Removal of phosphate from water by paper mill sludge biochar

Ming Zhang, Kun Lin, Xiaodian Li, Lijun Wu, Jie Yu, Shuang Cao, Dong Zhang, Liheng Xu, Sanjai J. Parikh, Yong Sik Ok

Research output: Contribution to journalArticlepeer-review

19 Citations (Scopus)


Biochar modification by metals and metal oxides is considered a practical approach for enhancing the adsorption capacity of anionic compounds such as phosphate (P). This study obtained paper mill sludge (PMS) biochar (PMSB) via a one-step process by pyrolyzing PMS waste containing ferric salt to remove anionic P from water. The ferric salt in the sludge was transformed into ferric oxide and zero-valent-iron (Fe0) in N2 atmosphere at pyrolysis temperatures ranging from 300 to 800 °C. The maximum adsorption (Qm) of the PMSBs for P ranged from 9.75 to 25.19 mg P/g. Adsorption is a spontaneous and endothermic process, which implies chemisorption. PMSB obtained at 800 °C (PMSB800) exhibited the best performance for P removal. Fe0 in PMSB800 plays a vital role in P removal via adsorption and coprecipitation, such as forming the ≡Fe–O–P ternary complex. Furthermore, the possible chemical precipitation of P by CaO decomposed from calcite (CaCO3; an additive of paper production that remains in PMS) may also contribute to the removal of P by PMSB800. Moreover, PMSBs can be easily separated magnetically from water after application and adsorption. This study achieved a waste-to-wealth strategy by turning waste PMS into a metal/metal oxide-embedded biochar with excellent P removal capability and simple magnetic separation properties via a one-step pyrolysis process.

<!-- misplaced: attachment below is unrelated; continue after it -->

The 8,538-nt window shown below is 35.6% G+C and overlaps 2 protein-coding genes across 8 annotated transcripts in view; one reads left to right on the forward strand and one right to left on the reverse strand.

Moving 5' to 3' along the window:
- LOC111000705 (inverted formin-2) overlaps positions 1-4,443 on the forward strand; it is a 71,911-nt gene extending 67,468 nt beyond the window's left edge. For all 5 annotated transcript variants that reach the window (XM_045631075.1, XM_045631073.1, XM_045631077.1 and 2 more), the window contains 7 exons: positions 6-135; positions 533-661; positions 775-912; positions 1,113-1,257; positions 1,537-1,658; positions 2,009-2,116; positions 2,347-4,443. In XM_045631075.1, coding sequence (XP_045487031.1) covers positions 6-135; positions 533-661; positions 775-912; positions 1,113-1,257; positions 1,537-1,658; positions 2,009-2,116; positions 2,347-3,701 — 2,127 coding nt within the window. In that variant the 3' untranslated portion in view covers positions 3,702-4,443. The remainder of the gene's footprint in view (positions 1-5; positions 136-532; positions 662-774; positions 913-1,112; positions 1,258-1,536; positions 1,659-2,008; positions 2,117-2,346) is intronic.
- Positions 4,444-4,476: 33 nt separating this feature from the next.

Original languageEnglish
Article number118521
JournalEnvironmental Pollution
Publication statusPublished - 2022 Jan 15

Bibliographical note

Funding Information:
This research was financially supported by the Natural Science Foundation of Zhejiang Province (Grant No. HZ22E083129 ).

Publisher Copyright:
© 2021 Elsevier Ltd


  • Adsorption
  • Biochar
  • One-step process
  • Paper mill sludge
  • Phosphate
  • Waste-to-wealth strategy
  • Zero-valent iron (ZVI)

ASJC Scopus subject areas

  • Toxicology
  • Pollution
  • Health, Toxicology and Mutagenesis


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